Japanese shipping giant launches 10bn Yen green bond as International Maritime Organization agrees industry emissions cuts

Issue will be country’s first corporate green exposure.

Japanese shipping giant, Nippon Yusen Kaisha (NYK), has announced plans to issue the country’s first corporate green bond following government approval. Its announcement comes just days after a landmark international agreement to curb the shipping industry’s carbon emissions was reached at the 72nd meeting of the United Nations International Maritime Organization (IMO), the industry’s regulator. The pioneering ¥10bn (€75m) five-year bond will be used to help finance the firm’s sustainable shipping strategy: Roadmap for Environmentally Friendly Vessel Technologies. The shipping industry – the last sector to articulate a climate change strategy – has agreed (13 April) to reduce its total greenhouse gas emissions “by at least 50% by 2050 compared to 2008, while, at the same time, pursuing efforts towards phasing them out entirely”.
NYK has been approved by Japan’s Ministry of the Environment (MOEJ) to issue green bonds in the fiscal year 2018. It is the first Japanese company permitted to do so. The bond’s issuance is scheduled for May and will be managed by Mitsubishi UFJ Morgan Stanley Securities Co. Ltd. and Nomura Securities Co. Ltd.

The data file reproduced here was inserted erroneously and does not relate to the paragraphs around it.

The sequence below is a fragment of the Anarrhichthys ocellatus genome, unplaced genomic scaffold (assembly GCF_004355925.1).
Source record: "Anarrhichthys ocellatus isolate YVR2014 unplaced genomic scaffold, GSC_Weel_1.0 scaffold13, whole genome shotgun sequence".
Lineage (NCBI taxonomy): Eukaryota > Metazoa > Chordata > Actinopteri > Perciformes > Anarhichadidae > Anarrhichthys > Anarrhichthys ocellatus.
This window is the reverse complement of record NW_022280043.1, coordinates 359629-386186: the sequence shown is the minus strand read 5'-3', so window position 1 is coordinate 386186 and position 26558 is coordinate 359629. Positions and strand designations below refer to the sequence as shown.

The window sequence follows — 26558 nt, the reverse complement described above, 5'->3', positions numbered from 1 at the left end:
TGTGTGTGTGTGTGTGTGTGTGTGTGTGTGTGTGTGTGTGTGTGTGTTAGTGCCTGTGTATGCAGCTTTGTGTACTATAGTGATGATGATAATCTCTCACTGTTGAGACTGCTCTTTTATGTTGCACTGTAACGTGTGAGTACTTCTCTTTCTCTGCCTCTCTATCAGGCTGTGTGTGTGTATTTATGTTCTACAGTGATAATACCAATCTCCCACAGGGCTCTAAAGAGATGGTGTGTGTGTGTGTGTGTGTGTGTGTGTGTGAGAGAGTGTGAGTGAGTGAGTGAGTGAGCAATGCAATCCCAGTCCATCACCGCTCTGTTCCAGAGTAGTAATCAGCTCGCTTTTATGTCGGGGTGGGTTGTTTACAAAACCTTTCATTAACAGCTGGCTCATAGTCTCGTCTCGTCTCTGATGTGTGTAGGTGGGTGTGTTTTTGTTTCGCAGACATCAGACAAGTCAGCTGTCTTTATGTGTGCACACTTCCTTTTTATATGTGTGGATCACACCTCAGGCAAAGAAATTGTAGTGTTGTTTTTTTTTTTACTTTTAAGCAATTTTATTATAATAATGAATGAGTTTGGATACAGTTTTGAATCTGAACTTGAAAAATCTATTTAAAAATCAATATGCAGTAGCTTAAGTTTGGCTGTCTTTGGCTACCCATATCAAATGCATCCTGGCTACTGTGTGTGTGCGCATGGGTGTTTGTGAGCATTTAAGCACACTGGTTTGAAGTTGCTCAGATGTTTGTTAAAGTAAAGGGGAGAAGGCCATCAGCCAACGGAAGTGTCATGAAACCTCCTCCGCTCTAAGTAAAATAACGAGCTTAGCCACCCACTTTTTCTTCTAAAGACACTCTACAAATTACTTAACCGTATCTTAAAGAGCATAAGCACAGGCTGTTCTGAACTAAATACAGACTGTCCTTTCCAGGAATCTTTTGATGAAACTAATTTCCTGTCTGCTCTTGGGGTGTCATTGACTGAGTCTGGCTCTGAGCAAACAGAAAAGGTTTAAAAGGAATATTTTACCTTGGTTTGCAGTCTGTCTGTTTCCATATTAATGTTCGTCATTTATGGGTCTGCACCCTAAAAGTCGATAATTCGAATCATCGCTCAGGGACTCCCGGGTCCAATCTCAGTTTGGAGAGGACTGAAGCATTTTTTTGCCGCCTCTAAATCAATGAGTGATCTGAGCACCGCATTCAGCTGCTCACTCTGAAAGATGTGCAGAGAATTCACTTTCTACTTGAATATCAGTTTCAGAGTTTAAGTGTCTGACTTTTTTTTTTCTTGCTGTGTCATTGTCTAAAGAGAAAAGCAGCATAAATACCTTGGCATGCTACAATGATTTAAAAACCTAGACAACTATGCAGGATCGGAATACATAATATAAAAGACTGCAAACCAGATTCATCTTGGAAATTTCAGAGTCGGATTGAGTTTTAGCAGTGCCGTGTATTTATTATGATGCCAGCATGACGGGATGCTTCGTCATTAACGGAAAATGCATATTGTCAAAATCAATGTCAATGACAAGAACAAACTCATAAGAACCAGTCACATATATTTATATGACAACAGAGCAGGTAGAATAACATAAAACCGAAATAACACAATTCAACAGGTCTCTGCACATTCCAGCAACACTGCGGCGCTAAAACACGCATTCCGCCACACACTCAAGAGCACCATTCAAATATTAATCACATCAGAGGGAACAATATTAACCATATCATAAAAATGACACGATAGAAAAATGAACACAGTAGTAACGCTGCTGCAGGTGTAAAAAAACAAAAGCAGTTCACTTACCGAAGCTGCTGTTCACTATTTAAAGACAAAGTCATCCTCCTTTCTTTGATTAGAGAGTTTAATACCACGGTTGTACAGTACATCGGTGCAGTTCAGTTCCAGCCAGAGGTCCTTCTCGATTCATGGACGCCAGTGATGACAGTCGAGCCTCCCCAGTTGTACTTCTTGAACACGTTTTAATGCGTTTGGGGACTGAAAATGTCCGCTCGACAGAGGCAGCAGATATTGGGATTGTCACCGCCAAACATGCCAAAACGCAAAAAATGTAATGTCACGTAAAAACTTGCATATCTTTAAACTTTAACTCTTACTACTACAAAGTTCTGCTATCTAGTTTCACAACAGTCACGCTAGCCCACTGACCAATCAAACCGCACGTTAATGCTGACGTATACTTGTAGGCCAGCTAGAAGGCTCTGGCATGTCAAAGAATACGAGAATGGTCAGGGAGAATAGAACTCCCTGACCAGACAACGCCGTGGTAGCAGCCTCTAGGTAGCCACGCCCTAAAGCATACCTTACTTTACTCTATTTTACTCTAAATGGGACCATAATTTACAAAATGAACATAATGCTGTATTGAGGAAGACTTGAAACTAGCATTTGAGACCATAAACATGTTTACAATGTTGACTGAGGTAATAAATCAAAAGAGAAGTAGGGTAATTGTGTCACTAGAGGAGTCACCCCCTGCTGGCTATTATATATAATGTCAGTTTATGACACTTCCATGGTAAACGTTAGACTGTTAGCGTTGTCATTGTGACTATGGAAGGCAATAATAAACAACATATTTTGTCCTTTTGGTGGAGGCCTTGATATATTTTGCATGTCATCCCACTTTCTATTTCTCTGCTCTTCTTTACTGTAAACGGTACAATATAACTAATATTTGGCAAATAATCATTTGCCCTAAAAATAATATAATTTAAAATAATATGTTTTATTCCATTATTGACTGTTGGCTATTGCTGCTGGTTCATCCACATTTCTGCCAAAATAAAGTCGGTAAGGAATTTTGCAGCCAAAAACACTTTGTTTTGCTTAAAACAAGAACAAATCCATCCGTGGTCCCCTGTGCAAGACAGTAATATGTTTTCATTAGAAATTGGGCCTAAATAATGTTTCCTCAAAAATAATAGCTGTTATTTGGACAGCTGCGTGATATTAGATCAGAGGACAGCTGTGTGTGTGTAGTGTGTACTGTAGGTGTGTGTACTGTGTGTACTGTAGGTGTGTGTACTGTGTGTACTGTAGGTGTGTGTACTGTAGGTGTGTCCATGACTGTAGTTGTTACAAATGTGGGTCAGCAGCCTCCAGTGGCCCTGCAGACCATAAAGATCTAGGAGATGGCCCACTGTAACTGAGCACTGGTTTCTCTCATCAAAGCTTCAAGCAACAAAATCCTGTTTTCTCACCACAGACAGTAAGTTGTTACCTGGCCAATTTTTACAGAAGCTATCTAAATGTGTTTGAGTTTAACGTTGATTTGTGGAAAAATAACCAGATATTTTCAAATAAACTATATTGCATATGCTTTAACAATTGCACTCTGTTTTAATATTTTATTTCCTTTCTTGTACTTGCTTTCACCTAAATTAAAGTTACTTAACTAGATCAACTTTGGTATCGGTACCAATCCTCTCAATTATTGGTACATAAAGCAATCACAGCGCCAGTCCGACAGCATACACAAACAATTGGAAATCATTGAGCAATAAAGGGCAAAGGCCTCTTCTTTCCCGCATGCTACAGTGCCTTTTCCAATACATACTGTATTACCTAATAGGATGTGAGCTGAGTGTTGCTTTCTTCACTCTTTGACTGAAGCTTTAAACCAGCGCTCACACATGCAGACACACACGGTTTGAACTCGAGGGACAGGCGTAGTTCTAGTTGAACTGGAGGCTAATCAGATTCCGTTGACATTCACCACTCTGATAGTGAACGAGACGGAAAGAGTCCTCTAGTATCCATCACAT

ESG research house VigeoEiris will conduct the third-party review.Mitsubishi UFJ Morgan Stanley Securities has also been appointed “Green Bond Structuring Agent”, responsible for supporting the “issuance of green bonds through the formulation of a green bond framework and advice on acquiring second opinions”, according to the press release. NYK has also announced its plans to participate in an industry working group to be established by the Climate Bonds Initiative and will cooperate in formulating evaluation criteria for green bonds issued by shipping companies. Funds raised by the green bond issuance will be directed towards financing: 1) Lower emission, liquefied natural gas (LNG) fuelled ships, 2) LNG bunkering (re-fuelling) vessels, 3) ballast water treatment equipment to protect local marine biodiversity, and 4) (4) SOx (sulphur oxides) scrubber systems. Harmful sulphur emissions have also been on the IMO’s radar. In 2016, the UN body strengthened regulation on the issue stipulating that from 2020 sulphur can only make up 0.5% of fuel, down from 3.5%.
In April 2017, the European Investment Bank and Dutch bank ABN AMRO also attempted to promote sustainable shipping by signing an agreement to provide €150m to support investments for greening the European shipping fleet.